The Office Phone Booth

The fast-vanishing street fixtures make a comeback as workplace accessories
Illustration by Al Murphy

Nobody actually uses the telephone booth in the lobby of Cincinnati advertising agency Creative Department unless they want to pull a prank. “There’s a pay phone across the street from our office building,” says Steve Deiters, the firm’s partner and creative director. “If we look out the window and see someone walking by, we’ll call them from our phone booth. It completely weirds them out.”

When Creative Department’s clients ask to use a phone, they’re directed to the silver-and-blue relic with the Bell System logo still on it, which some thoughtful employee has accessorized with a Superman costume. “It’s a hoot,” Deiters says of the booth. “But it doesn’t really have a purpose.”

Cell phones have all but eliminated the need for pay phones, but telephone booths are enjoying a second life as a quirky, retro addition to workplace décor. They offer a few square feet of privacy, presumably to make personal calls on one’s cell. There is a booth—also draped with a Superman costume—in Facebook’s new Menlo Park (Calif.) headquarters. AOL Ventures has a vintage red London phone booth in its loft-like Manhattan office. So does the Plymouth Meeting (Pa.)–based firm Bailey Brand Consulting, to match the 1960s London double-decker bus parked in its lobby. Philadelphia co-working space IndyHall lets people make private phone calls from its 1940s booth (although the door doesn’t close).

Old phone booths are popping up on EBay and in flea markets as they disappear from American streets. From an estimated 1.8 million in 1989, pay phones have decreased to fewer than 450,000 today. Verizon Communications owned many of them until October 2011, when it sold them to a small California company called Pacific Telemanagement Services (PTS). Of those, how many are actual three-walls-and-a-door phone booths? “I don’t even know. Definitely less than 10,” says Angie Avila, a PTS representative. In New York City there are only four outdoor public phone booths left, all of them on the Upper West Side.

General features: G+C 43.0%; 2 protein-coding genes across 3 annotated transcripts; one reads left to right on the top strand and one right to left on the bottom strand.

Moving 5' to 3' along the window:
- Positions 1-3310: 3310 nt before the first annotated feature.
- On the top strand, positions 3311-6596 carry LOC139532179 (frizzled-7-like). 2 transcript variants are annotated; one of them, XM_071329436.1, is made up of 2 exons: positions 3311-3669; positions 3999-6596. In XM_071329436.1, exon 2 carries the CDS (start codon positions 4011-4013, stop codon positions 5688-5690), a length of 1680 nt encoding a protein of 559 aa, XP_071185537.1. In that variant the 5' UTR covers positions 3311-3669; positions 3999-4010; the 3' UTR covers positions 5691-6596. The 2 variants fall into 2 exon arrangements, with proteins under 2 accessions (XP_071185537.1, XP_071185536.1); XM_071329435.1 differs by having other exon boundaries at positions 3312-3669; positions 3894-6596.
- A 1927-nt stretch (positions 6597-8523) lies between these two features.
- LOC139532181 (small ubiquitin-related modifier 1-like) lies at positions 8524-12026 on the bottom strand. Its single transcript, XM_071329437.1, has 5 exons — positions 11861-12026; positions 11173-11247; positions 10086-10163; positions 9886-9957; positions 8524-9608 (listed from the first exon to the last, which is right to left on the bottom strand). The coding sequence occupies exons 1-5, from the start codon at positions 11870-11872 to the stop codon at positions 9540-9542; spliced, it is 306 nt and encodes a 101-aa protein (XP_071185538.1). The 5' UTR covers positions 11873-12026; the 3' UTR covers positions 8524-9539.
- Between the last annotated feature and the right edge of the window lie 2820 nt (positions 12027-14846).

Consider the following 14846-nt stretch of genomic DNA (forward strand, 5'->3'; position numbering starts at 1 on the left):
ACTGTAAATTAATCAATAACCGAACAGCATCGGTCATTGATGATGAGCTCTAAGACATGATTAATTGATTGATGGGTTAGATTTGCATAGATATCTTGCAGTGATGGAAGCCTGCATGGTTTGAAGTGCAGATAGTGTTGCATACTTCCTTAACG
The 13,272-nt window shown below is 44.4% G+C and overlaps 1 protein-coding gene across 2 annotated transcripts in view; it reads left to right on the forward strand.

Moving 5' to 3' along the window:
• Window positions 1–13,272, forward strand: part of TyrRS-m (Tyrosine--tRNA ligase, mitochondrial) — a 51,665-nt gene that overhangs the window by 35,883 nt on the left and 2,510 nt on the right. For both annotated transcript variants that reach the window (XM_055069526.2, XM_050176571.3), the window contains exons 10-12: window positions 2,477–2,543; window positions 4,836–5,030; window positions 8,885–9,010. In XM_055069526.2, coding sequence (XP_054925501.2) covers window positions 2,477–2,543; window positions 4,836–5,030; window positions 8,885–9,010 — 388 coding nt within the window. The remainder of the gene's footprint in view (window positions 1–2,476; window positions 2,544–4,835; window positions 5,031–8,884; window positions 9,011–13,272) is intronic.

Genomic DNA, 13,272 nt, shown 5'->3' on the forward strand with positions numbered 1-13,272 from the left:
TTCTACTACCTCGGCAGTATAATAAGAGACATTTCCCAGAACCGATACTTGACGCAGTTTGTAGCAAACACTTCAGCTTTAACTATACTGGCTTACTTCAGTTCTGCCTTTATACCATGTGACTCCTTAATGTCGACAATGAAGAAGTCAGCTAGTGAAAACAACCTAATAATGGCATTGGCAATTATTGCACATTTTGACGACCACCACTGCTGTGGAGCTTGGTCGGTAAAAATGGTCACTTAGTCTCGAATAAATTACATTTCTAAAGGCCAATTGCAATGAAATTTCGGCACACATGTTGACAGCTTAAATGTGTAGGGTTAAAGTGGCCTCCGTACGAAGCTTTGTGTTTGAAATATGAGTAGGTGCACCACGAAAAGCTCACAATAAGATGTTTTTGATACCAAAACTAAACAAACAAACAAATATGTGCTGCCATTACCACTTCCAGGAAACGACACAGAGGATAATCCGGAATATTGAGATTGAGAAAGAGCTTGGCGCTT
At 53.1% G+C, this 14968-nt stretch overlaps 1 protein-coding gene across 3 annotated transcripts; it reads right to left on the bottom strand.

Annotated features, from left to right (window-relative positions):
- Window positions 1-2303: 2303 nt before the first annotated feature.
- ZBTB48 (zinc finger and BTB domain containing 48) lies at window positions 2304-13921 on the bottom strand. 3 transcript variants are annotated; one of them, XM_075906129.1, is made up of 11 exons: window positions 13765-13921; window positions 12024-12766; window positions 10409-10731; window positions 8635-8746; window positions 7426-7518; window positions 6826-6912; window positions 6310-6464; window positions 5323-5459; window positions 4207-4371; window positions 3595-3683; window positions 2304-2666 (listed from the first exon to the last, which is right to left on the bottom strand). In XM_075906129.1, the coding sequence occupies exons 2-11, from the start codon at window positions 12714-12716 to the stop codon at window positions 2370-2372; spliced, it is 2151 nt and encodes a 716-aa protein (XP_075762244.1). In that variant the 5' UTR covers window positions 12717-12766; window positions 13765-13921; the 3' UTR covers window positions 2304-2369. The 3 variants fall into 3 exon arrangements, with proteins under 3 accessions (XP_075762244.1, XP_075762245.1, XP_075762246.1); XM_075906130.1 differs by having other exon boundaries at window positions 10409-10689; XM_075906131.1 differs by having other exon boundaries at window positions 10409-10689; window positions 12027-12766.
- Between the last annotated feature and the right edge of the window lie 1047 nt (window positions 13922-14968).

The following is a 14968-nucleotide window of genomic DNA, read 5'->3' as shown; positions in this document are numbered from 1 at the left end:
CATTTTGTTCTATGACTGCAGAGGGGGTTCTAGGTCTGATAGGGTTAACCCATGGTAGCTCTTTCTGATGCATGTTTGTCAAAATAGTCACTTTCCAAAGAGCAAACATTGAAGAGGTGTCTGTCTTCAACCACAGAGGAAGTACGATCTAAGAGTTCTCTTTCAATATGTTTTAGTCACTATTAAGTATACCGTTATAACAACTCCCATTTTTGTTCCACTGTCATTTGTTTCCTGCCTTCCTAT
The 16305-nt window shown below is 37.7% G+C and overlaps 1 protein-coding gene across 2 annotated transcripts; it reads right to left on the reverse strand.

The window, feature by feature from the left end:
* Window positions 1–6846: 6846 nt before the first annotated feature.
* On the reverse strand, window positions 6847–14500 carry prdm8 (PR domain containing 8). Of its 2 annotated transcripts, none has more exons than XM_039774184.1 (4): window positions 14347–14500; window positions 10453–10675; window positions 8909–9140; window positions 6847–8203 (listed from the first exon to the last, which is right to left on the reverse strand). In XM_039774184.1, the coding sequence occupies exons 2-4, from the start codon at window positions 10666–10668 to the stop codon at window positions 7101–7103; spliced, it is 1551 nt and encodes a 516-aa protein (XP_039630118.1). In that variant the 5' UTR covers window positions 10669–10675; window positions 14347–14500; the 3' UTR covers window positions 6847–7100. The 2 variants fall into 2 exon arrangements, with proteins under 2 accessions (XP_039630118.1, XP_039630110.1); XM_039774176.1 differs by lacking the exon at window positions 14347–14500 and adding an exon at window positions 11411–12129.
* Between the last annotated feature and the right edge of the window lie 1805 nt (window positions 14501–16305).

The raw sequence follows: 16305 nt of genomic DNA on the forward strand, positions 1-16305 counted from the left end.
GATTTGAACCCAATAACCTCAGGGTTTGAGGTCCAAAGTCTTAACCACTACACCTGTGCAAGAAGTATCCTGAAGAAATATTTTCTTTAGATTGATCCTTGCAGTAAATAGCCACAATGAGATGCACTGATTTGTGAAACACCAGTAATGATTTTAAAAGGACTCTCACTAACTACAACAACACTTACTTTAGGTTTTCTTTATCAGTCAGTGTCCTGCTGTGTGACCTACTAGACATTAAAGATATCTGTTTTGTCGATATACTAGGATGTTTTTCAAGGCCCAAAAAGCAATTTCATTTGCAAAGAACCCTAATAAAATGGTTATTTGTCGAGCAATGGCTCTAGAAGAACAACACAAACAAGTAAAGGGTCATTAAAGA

A vintage booth can cost anywhere from several hundred to $6,000, but you can always build one from scratch. True to their mission, arts-and-crafts website Etsy hired a couple of artists to build three booths for its Brooklyn offices: a fake London booth with a Dr. Who theme, an overstuffed plush one, and one designed to look like a villain’s evil lair. In the company’s open space, where only three people have landlines, the booths are much appreciated. Says Etsy spokesman Adam Brown, “We use our phone booths every day.”

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